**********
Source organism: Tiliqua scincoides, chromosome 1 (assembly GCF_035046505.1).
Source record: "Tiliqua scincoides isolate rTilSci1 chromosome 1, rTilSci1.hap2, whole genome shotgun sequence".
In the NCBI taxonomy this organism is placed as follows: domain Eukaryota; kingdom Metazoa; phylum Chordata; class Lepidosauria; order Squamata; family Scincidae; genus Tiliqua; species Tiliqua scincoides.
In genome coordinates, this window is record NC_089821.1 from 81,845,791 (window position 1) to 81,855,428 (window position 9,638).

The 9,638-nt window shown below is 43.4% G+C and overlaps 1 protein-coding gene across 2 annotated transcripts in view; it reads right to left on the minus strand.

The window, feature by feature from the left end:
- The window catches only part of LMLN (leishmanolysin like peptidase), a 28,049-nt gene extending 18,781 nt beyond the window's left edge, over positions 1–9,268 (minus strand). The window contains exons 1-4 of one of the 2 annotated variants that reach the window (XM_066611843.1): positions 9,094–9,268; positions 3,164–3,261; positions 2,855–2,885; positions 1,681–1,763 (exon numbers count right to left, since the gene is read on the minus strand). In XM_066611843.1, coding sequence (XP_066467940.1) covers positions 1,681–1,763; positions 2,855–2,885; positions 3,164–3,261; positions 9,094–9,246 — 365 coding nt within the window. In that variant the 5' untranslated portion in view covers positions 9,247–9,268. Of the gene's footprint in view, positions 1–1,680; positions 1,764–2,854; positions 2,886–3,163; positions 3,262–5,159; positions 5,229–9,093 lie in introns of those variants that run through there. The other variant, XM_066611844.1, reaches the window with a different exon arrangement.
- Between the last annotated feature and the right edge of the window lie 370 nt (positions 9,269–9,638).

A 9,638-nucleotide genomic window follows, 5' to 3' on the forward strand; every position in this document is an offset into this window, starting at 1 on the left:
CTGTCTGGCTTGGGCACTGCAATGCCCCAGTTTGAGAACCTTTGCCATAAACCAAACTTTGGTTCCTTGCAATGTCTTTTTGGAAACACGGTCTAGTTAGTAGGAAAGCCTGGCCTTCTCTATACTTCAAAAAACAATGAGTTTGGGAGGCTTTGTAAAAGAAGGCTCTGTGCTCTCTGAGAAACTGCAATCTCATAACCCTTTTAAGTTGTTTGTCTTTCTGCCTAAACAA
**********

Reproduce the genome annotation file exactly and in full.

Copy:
Source organism: Tiliqua scincoides, chromosome 1 (assembly GCF_035046505.1).
Source record: "Tiliqua scincoides isolate rTilSci1 chromosome 1, rTilSci1.hap2, whole genome shotgun sequence".
In the NCBI taxonomy this organism is placed as follows: domain Eukaryota; kingdom Metazoa; phylum Chordata; class Lepidosauria; order Squamata; family Scincidae; genus Tiliqua; species Tiliqua scincoides.
In genome coordinates, this window is record NC_089821.1 from 81,845,791 (window position 1) to 81,855,428 (window position 9,638).

The 9,638-nt window shown below is 43.4% G+C and overlaps 1 protein-coding gene across 2 annotated transcripts in view; it reads right to left on the minus strand.

The window, feature by feature from the left end:
- The window catches only part of LMLN (leishmanolysin like peptidase), a 28,049-nt gene extending 18,781 nt beyond the window's left edge, over positions 1–9,268 (minus strand). The window contains exons 1-4 of one of the 2 annotated variants that reach the window (XM_066611843.1): positions 9,094–9,268; positions 3,164–3,261; positions 2,855–2,885; positions 1,681–1,763 (exon numbers count right to left, since the gene is read on the minus strand). In XM_066611843.1, coding sequence (XP_066467940.1) covers positions 1,681–1,763; positions 2,855–2,885; positions 3,164–3,261; positions 9,094–9,246 — 365 coding nt within the window. In that variant the 5' untranslated portion in view covers positions 9,247–9,268. Of the gene's footprint in view, positions 1–1,680; positions 1,764–2,854; positions 2,886–3,163; positions 3,262–5,159; positions 5,229–9,093 lie in introns of those variants that run through there. The other variant, XM_066611844.1, reaches the window with a different exon arrangement.
- Between the last annotated feature and the right edge of the window lie 370 nt (positions 9,269–9,638).

A 9,638-nucleotide genomic window follows, 5' to 3' on the forward strand; every position in this document is an offset into this window, starting at 1 on the left:
CTGTCTGGCTTGGGCACTGCAATGCCCCAGTTTGAGAACCTTTGCCATAAACCAAACTTTGGTTCCTTGCAATGTCTTTTTGGAAACACGGTCTAGTTAGTAGGAAAGCCTGGCCTTCTCTATACTTCAAAAAACAATGAGTTTGGGAGGCTTTGTAAAAGAAGGCTCTGTGCTCTCTGAGAAACTGCAATCTCATAACCCTTTTAAGTTGTTTGTCTTTCTGCCTAAACAA